ADEA State Update

State Legislatures Turn Attention to Telehealth

(State Policy) Permanent link   All Posts

As states face health care services shortages, state legislature are turning to telehealth to help alleviate the problem. The most common telehealth policies that arise include establishing the definition and scope of telehealth practice allowed in the state and providing for parity in health insurance coverage, requiring insurers to provide equal coverage to telehealth visits as if the service had been provided in person.

Five states passed legislation related to telehealth issues:

  • Arizona SB 1282, an omnibus dentistry bill, was signed by the governor. It specifically defines “teledentistry” as well as the scope of teledentistry practice. Further, it provides for insurance coverage of teledentistry. The bill also expanded the role of dental assistants and clarified affiliated practice regulations.
  • Arkansas Act 887 was signed by the governor on April 2, 2015. It encourages the use of telemedicine and directs state licensing boards to allow health care professionals to engage in telemedicine. Further, it requires health plans to cover telemedicine services on the same basis as in-person services.
  • Colorado HB15-1029 was signed by the governor. It requires health insurers to cover telemedicine similarly to in-person services.
  • Tennessee governor signed HB 0699 on April 24, 2015. The measure defines the scope of telemedicine practice. It also disallows licensing boards from enacting more restrictive standards on telehealth than statutorily provided.
  • Washington governor signed SB 5175 on April 17, 2015. The bill requires parity in health insurance coverage of telemedicine care. In Washington, the Medical Quality Assurance Commission created guidelines defining the scope of telehealth and its regulation. This bill provides for health insurance coverage of telehealth-provided services.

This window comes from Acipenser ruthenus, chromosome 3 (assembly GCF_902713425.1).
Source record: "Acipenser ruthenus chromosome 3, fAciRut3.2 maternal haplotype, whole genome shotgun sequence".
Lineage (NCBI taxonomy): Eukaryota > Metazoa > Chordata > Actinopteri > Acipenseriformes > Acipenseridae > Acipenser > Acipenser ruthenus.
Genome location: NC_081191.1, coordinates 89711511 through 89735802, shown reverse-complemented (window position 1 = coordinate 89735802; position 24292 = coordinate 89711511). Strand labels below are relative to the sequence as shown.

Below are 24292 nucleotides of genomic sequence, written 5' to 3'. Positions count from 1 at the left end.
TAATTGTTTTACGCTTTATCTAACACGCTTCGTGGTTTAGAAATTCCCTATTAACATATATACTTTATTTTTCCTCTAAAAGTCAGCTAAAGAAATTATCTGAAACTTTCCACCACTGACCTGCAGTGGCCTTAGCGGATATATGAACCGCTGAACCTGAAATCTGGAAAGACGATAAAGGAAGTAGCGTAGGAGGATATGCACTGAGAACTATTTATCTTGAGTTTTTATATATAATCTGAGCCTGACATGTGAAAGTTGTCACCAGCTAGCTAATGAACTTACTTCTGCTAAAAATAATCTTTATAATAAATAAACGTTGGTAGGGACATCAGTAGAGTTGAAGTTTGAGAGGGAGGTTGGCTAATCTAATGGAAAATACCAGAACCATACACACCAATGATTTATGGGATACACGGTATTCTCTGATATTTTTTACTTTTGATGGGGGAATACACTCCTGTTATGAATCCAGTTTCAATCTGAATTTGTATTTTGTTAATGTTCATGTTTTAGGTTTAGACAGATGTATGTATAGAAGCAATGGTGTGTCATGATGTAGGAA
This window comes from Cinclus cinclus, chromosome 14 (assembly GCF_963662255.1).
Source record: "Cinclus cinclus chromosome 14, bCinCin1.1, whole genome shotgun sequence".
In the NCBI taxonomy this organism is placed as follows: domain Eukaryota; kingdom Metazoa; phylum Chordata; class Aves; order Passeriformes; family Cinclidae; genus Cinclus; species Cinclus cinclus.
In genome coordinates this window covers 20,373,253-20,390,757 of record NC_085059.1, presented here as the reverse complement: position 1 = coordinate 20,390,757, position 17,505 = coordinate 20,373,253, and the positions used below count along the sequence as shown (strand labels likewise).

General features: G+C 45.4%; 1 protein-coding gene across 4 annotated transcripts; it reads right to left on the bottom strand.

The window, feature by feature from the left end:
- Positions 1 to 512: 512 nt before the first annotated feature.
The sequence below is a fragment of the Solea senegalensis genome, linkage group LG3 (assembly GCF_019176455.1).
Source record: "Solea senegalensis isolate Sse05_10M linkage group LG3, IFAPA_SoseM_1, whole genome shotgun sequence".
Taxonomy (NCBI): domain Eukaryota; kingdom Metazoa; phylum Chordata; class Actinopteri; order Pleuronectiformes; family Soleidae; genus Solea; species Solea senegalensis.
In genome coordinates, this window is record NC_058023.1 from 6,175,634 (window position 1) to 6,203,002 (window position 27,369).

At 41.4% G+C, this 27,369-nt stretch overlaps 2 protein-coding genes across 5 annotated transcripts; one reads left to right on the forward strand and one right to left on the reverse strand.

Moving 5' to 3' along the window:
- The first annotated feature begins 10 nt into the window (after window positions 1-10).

Many other states continue to consider telehealth-related measures:

  • Minnesota HF 1246 (companion SF 981) would require health, including dental, plans to provide coverage for covered services provided via telemedicine. Additionally, the bill provides for reimbursement for both the on-site provider and the distant provider. HF 1246, as well as the companion bill, are pending in committees.
  • The Illinois House is considering a resolution to create the Telehealth Services Committee to explore the effectiveness of telehealth. A public hearing will be held on May 19, 2015.
  • Missouri HB 319 was passed by House and had a hearing in the Senate. It addresses the technology used and subsequent patient data safety concerns. The bill would create the Telehealth Services Advisory Committee to propose rules regarding “store-and-forward technology” as well as which health care professionals are authorized to engage in telehealth (including supervised dental hygienists).
  • Nevada AB292 would require parity in health insurance coverage for telehealth services. The measure passed the Assembly and was referred to the Senate. A public hearing was held on May 8, 2015, and the Senate Committee on Commerce, Labor and Energy recommended passage. On May 17, the full Senate passed the bill 21-0.
  • The Rhode Island legislature declined to make a decision on a telemedicine health insurance coverage measure. They held the bill and called for further study.
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